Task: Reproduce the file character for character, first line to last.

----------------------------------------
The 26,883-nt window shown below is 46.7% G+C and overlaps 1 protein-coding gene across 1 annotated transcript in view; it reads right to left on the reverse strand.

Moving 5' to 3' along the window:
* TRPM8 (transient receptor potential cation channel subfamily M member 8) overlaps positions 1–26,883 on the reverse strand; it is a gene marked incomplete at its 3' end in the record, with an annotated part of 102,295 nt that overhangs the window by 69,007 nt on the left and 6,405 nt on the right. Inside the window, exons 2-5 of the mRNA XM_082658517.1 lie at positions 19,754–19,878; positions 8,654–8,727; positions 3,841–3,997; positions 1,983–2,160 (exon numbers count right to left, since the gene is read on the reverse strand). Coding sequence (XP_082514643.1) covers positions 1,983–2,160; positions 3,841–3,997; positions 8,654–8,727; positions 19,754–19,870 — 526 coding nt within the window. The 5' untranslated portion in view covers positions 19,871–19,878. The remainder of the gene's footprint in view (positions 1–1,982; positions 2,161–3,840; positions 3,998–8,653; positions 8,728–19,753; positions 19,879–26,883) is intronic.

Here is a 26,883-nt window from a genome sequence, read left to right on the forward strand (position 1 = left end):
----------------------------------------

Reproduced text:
The 26,883-nt window shown below is 46.7% G+C and overlaps 1 protein-coding gene across 1 annotated transcript in view; it reads right to left on the reverse strand.

Moving 5' to 3' along the window:
* TRPM8 (transient receptor potential cation channel subfamily M member 8) overlaps positions 1–26,883 on the reverse strand; it is a gene marked incomplete at its 3' end in the record, with an annotated part of 102,295 nt that overhangs the window by 69,007 nt on the left and 6,405 nt on the right. Inside the window, exons 2-5 of the mRNA XM_082658517.1 lie at positions 19,754–19,878; positions 8,654–8,727; positions 3,841–3,997; positions 1,983–2,160 (exon numbers count right to left, since the gene is read on the reverse strand). Coding sequence (XP_082514643.1) covers positions 1,983–2,160; positions 3,841–3,997; positions 8,654–8,727; positions 19,754–19,870 — 526 coding nt within the window. The 5' untranslated portion in view covers positions 19,871–19,878. The remainder of the gene's footprint in view (positions 1–1,982; positions 2,161–3,840; positions 3,998–8,653; positions 8,728–19,753; positions 19,879–26,883) is intronic.

Here is a 26,883-nt window from a genome sequence, read left to right on the forward strand (position 1 = left end):